The Ingenuity helicopter has weathered a tough winter and is back flying, recently completing its 33rd flight since landing on Mars alongside the Perseverance rover in February 2021. The helicopter has been gradually making more flights since returning to operations after a break of June to August, completing Flight 31 on September 6, followed by Flight 32 on September 17 and Flight 33 on September 24.
For Flight 33, the helicopter covered more than 111 meters in just under a minute, and the helicopter headed toward the Jezero River Delta to rejoin the Perseverance rover.
over the weekend, #MarsHelicopter successfully completed Flight 33! The rotorcraft reached an altitude of 10 meters (33 ft) and traveled 111.24 meters (365 ft) in 55.2 seconds. If you look closely at this image, you’ll see Ingenuity’s leg and tiny shadow. pic.twitter.com/4UwPs1bAcV
— NASA JPL (@NASAJPL) September 27, 2022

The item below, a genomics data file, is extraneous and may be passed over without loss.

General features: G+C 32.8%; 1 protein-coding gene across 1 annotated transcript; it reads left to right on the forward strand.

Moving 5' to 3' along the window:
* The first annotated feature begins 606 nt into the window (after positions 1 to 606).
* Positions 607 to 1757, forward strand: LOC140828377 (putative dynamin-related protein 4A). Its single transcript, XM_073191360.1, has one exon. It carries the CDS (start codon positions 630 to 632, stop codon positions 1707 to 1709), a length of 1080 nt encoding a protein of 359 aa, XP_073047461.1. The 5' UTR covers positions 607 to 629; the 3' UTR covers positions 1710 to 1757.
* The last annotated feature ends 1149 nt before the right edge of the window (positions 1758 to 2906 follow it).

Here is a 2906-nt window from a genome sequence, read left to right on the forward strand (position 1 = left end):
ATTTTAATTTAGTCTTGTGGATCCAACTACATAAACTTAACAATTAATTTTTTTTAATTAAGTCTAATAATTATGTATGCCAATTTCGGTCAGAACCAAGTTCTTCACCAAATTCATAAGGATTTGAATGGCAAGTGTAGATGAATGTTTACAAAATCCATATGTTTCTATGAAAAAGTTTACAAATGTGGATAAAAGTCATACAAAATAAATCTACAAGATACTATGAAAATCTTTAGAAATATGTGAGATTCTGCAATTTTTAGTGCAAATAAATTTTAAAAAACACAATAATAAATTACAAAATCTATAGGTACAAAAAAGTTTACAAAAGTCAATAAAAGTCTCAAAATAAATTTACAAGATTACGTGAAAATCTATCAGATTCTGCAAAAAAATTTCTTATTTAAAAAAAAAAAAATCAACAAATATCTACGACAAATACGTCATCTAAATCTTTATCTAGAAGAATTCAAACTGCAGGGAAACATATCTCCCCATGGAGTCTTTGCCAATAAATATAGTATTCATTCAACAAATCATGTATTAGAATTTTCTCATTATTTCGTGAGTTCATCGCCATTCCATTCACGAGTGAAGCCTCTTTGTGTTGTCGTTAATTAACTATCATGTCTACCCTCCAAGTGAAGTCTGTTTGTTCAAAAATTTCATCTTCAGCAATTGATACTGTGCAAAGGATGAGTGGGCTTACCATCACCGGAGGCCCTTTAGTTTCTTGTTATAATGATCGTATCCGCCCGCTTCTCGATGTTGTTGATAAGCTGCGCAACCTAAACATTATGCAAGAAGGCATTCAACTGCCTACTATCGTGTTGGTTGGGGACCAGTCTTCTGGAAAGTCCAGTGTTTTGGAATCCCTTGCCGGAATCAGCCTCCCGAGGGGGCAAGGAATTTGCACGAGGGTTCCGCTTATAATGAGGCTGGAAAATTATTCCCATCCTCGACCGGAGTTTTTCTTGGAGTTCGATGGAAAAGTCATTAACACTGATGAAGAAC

However, there was an unexpected passenger during part of this flight, as an unknown piece of debris got caught around the leg of the helicopter. The foreign object debris (FOD) does not appear to be from the helicopter, so it is currently a mystery what it is made of and what its source might be.
The image below was taken by the helicopter’s navigation camera, called Navcam. You can almost see each of the helicopter’s upper legs in the very corner of the image, which are two of the four legs the helicopter sits on when on the ground. Attached to the leg on the right is a small piece of debris, which looks almost as if it could be plastic, though NASA says it’s not sure what the debris is or where it came from.
“All flight telemetry and a post-flight search and transfer are nominal and show no indication of vehicle damage,” wrote The NASA. “The Ingenuity and Perseverance Mars 2020 teams are working to discern the source of the debris.”